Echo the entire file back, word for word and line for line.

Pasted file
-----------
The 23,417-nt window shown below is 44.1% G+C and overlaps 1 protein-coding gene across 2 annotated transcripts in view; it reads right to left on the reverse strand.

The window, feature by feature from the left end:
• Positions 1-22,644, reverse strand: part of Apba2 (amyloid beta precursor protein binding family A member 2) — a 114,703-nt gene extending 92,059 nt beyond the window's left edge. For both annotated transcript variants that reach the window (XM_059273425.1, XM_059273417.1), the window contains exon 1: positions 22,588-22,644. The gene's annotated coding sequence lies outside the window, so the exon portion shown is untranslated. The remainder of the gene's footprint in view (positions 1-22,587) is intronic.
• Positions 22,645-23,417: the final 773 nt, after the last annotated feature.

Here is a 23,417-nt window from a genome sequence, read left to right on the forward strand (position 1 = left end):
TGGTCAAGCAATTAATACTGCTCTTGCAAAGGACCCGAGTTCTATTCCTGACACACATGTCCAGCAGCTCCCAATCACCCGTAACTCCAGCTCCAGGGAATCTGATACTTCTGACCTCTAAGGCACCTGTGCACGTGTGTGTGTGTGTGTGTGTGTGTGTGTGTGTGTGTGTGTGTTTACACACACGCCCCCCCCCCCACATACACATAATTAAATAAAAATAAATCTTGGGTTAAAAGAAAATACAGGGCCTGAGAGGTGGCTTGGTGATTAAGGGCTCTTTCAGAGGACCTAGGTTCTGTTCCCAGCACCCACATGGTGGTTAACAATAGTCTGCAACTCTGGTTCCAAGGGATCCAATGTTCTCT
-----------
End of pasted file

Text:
The 23,417-nt window shown below is 44.1% G+C and overlaps 1 protein-coding gene across 2 annotated transcripts in view; it reads right to left on the reverse strand.

The window, feature by feature from the left end:
• Positions 1-22,644, reverse strand: part of Apba2 (amyloid beta precursor protein binding family A member 2) — a 114,703-nt gene extending 92,059 nt beyond the window's left edge. For both annotated transcript variants that reach the window (XM_059273425.1, XM_059273417.1), the window contains exon 1: positions 22,588-22,644. The gene's annotated coding sequence lies outside the window, so the exon portion shown is untranslated. The remainder of the gene's footprint in view (positions 1-22,587) is intronic.
• Positions 22,645-23,417: the final 773 nt, after the last annotated feature.

Here is a 23,417-nt window from a genome sequence, read left to right on the forward strand (position 1 = left end):
TGGTCAAGCAATTAATACTGCTCTTGCAAAGGACCCGAGTTCTATTCCTGACACACATGTCCAGCAGCTCCCAATCACCCGTAACTCCAGCTCCAGGGAATCTGATACTTCTGACCTCTAAGGCACCTGTGCACGTGTGTGTGTGTGTGTGTGTGTGTGTGTGTGTGTGTGTGTGTTTACACACACGCCCCCCCCCCCACATACACATAATTAAATAAAAATAAATCTTGGGTTAAAAGAAAATACAGGGCCTGAGAGGTGGCTTGGTGATTAAGGGCTCTTTCAGAGGACCTAGGTTCTGTTCCCAGCACCCACATGGTGGTTAACAATAGTCTGCAACTCTGGTTCCAAGGGATCCAATGTTCTCT